Hi @Rachel, sorry for the late reply. I also feel that having all translations as variants is the way to go.

To avoid mistakes, maybe one solution could be to move dedicated space translations to the Master version ONLY after they’re have been completely (or sufficiently) translated? Is that feasable?

For example, the portuguese version has its dedicated space and is less than half-way translated. Maybe it shouldn’t be moved just yet, while there is a lot of work to be done.

By the way, we were about to kick a new portuguese translation sprint but @Kirsten suggested that we left it on hold as there could be some major changes on the guide, very soon. Is this still the case?

Hello @thomaz about major changes, I don’t think there are any in the pipe, but maybe @lbwright22 or Emily can confirm?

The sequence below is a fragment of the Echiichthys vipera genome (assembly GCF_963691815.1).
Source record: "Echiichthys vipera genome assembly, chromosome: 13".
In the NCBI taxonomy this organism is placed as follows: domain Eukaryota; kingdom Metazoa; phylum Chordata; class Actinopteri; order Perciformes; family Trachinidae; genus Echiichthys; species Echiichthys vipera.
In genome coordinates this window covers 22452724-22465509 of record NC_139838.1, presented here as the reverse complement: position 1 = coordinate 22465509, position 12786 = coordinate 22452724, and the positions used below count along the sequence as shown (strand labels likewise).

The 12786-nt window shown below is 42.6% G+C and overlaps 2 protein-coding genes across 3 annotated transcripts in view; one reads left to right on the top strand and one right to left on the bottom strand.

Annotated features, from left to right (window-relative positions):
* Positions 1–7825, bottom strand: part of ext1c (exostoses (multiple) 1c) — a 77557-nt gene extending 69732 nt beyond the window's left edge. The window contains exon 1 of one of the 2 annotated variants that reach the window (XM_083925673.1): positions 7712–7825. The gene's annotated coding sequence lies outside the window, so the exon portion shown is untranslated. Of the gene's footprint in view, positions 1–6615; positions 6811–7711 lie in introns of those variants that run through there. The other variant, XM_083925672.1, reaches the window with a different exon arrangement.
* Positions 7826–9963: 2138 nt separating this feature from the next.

About transfering, I haven’t assest it completely yet, so I’m not yet sure how to transfer a space into a variant. Maybe the only way is to copy paste. In that case, transferring can become quite a headache…

Will let you know!

Thanks, Rachel. I guess the the ‘major change’ was the one Louise has just made after the latest deploy, so we can begin working on the portuguese version now.

I’m trying to think of a solution to export / import content from one space to another. My best guess is the ‘import from url’ option, but that is limited to 20 pages. :confused: